On Hazlitt's mantel-piece there happened to be a small figure of Napoleon, and observing me eye it, he commenced a laudation of the original. We had a long combat over the remains of his hero — the "god of his idolatry;" I mean, over his fame; he contending for, I against, his right to the title of a true hero. It was useless, however, to contend, — to remind him of his own reverent regard for freedom, for the freedom of the press, as the bulwark for the liberty of man, — of Napoleon's not only utterly abolishing that freedom, but enslaving the press, and enforcing it to do his bidding. It availed nothing to appeal to the philosopher (for Hazlitt had the elements of that character within him) as "a lover of truth," properly speaking — against the grand imposture which was practised continuously upon millions of Frenchmen by the general, first consul, and emperor, throughout his whole career, — against his "enormous lying," and his systematic fraud upon the popular mind, — the political bigot would not be "convinced against his will." No; spite of all this, Napoleon was glorious to Hazlitt, as there he stood, with his folded arms, little hat, and grotesque costume, as wanting in grace and dignity as would have been, I fear, the little mind of the great hero, the fortunate creation of an era, could it have been stripped, and its "vera effigies presented in store."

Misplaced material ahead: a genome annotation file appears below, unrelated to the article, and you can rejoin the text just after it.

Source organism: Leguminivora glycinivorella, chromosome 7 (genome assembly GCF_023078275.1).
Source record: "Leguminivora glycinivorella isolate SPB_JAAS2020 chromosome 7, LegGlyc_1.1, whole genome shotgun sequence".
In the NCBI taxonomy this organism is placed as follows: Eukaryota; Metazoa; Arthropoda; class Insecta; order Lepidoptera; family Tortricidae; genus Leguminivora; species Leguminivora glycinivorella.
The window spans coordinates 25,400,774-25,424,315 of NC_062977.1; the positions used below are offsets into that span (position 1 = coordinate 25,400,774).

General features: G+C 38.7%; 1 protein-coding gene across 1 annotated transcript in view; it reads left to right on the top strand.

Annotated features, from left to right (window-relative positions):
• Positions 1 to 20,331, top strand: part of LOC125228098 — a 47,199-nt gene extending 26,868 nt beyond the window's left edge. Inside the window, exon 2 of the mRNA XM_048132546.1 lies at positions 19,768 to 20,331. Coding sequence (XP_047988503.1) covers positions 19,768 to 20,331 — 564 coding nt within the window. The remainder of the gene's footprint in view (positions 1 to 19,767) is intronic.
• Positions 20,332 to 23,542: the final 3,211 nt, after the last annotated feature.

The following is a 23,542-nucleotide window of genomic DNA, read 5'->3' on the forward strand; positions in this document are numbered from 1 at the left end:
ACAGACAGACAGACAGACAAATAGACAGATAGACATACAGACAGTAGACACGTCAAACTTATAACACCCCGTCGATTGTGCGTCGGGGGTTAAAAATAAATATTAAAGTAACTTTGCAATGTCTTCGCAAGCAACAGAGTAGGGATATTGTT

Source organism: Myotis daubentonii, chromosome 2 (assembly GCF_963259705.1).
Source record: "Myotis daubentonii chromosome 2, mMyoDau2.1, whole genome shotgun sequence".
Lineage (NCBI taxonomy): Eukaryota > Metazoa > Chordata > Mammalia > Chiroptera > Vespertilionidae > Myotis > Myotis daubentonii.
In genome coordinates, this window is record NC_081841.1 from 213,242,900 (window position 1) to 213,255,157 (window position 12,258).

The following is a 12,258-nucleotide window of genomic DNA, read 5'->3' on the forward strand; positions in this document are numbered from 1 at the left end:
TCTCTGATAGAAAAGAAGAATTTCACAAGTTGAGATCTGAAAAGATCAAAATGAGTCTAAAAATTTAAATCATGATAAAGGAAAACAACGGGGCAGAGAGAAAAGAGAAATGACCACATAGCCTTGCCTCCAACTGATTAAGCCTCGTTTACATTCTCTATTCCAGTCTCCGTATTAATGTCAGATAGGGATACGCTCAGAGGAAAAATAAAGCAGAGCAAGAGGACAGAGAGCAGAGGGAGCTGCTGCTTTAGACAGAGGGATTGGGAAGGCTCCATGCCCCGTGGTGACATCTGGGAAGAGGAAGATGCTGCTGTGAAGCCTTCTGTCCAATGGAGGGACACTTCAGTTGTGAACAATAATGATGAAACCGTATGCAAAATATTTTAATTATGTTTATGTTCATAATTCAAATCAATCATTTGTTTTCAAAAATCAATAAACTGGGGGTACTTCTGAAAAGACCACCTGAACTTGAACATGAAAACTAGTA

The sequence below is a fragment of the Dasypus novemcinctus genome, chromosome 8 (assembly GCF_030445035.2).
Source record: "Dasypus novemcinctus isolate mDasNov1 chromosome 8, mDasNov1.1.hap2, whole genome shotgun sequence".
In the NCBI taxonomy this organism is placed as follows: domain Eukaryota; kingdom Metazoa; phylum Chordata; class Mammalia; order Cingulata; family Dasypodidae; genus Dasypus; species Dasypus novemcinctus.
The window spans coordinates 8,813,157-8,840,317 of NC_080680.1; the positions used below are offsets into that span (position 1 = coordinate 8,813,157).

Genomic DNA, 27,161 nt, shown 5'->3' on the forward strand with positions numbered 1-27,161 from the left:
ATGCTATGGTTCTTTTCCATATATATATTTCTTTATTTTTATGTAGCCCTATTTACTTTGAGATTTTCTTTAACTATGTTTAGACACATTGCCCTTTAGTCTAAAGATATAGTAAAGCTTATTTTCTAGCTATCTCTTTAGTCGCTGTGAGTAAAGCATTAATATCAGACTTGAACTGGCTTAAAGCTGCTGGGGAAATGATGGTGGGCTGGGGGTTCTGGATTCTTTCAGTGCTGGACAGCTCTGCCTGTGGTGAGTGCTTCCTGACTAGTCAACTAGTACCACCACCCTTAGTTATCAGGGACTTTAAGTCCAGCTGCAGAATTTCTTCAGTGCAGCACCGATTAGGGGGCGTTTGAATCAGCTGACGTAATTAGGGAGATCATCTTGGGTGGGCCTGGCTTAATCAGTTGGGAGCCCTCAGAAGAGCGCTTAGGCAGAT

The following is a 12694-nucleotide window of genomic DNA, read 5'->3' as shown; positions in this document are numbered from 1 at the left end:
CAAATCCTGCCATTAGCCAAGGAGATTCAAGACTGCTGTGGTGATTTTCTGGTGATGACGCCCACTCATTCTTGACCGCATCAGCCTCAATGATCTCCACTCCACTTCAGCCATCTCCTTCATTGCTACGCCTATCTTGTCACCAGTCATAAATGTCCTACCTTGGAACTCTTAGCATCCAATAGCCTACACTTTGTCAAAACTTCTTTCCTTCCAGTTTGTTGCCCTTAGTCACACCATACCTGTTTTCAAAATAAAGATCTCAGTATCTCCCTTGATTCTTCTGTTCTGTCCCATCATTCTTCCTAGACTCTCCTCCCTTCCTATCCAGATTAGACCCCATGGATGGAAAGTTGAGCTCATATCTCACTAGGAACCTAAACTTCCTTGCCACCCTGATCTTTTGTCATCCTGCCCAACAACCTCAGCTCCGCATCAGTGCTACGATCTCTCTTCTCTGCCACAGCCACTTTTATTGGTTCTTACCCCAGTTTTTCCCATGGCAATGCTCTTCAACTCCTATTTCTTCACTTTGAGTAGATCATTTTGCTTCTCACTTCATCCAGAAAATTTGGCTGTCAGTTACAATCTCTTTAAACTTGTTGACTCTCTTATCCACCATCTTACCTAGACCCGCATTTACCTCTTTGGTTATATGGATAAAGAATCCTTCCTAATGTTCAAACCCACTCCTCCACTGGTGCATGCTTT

It was "far into the night" when I left Hazlitt, — left him to commence his work, which it was his wont to pursue through the silent hours. After that period I never saw him again, but often, when I read some bitter attack on the secluded, suffering man, did my mind wander back to him, as he sat over his solitary tea. For a little book which he afterwards wrote, the "Liber Amoris," he was cruelly, bitterly, and unjustly attacked; and, did space and circumstances permit, I might say much on this subject, but I forbear, and will conclude by observing that a comparison between Hazlitt and Byron might be made, from which it could easily be shown that the "Liber Amoris" was a far less objectionable book than "Don Juan," although the latter was never attacked by a certain set with anything like the bitterness shown towards the former. I will but ask, where in the Quarterly Review is to be found any denunciation of that poem, couched in language the least akin to that which denounced Hazlitt for his "Liber Amoris." If nowhere, what more is to be said than "Woe unto you, ye hypocrites"? If the writer of these rambling strictures may again be allowed to speak of himself, he would say he is a "Tory," has even received literary favours and personal kindnesses from some eminent persons of that kind in politics, and of the Albemarle-street junto in letters; but he would be ashamed of himself, on that account, to shut his eyes against the monstrous injustice often done to genius, through the accursed evil influence of party spirit; and possibly what he has here ventured to pour forth may derive some weight, from the fact of his not belonging to the party of those suffering, belied, abused, and wrongfully condemned.